Now checking in at a relatively svelt 300 pounds, the 6-3 sophomore has supplanted senior J.T. Mapu as the first-team right defensive tackle. Basically, as Williams' weight has gone down, his quickness, stamina and production have gone up.
Defensive coordinator John Chavis conceded that Williams' extreme makeover is a credit to him "and I think it's a credit to (defensive line coach) Dan Brooks for making sure those things happened."
Because he was grossly overweight, Williams redshirted and dieted as a freshman in 2005.
"When I first got here I was 357," he recalled this week. "I went down gradually. By December of '05 I was down to like 315. Then in the spring the first year I got down to about 306. That summer I went back up to 315, then when the season started I was about 310."
Even at 310 pounds, Williams wasn't much of a factor in the fall of 2006. He recorded just two tackles in 13 games, although one of those was a sack. He also registered a quarterback hurry.
Determined to make his mark in 2007, Williams said he finally came to the realization: "These pounds have to leave."
They did. More running and less eating enabled him to shed another 10 pounds. So far, he has kept the weight off.
"I eat a lot smarter," he said. "Sometimes I still eat fatty foods but I eat smaller portions, then make sure I do some type of cardio (workout) or some running or something physical to burn it off."
Asked what he did against Cal that led the coaches to reward him with a starting assignment, Williams shrugged.
"To tell the truth, I honestly do not know," he said. "I thought I played fairly well. It's their decision, and I'm honored. If they feel me playing is the best, then I'm thankful."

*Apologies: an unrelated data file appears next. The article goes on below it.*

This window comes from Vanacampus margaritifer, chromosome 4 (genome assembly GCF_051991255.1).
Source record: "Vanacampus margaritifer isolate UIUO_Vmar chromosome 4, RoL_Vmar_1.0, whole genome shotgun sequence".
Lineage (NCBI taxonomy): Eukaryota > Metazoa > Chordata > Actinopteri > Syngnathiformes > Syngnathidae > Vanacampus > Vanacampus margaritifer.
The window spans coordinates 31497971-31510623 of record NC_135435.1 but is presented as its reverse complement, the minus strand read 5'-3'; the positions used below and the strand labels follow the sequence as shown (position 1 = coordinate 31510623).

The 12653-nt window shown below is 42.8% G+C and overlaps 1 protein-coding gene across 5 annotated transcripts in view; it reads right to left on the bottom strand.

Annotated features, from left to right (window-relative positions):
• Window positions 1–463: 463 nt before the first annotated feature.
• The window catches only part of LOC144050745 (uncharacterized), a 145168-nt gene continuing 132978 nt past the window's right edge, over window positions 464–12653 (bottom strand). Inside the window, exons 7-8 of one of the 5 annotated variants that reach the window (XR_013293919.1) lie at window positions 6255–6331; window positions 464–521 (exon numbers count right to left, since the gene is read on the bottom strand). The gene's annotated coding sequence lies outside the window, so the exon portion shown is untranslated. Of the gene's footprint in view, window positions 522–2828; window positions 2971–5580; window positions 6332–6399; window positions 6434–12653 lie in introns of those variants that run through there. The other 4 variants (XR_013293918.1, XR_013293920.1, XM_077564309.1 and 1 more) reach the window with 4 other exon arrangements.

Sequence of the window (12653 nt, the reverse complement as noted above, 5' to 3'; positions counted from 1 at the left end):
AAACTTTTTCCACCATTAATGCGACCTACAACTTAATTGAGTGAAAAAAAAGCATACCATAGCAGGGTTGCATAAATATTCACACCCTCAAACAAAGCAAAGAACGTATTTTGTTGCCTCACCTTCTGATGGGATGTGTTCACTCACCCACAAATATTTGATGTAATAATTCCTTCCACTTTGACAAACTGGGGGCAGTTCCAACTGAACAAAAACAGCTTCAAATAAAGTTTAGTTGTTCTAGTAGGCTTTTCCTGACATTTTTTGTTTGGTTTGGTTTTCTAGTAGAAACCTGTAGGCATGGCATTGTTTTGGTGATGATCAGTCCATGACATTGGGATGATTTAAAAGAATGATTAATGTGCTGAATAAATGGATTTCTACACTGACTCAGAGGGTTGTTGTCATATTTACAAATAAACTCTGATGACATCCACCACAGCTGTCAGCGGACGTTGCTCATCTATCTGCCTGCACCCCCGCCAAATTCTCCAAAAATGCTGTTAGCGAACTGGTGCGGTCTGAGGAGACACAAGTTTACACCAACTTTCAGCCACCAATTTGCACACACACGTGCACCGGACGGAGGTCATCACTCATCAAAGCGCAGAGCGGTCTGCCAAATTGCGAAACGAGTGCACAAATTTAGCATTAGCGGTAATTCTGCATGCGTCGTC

Asked for his reaction upon learning of his promotion to first team, Williams smiled.
"Kind of surprised," he said. "It's a pleasant surprise and I'm thankful."
Williams wasn't exactly a force against Cal. Then again, none of Tennessee's tackles were. Demonte Bolden recorded two stops, including one tackle for loss. Mapu, Williams and Walter Fisher chipped in one tackle each. None of Tennessee's defenders got close enough to Cal's quarterback to register a hurry, let alone a sack.
"We probably didn't expect them to keep as many people in (on pass protection)," Williams explained. "They kept six or seven people in (to block) every time. We've got to work harder to get off double-teams. That's probably the biggest trouble spot we had."
Actually, the biggest trouble spot was trying to bring down Cal tailback Justin Forsett. He bounced off Vol defenders like a human pinball.
"Forsett is a good running back," Williams said. "He broke a lot of tackles. It comes down to tackling, basically. Looking at film, we might miss two or three tackles each run. He just broke through ‘em, so it's up to us to come out here and get better at tackling."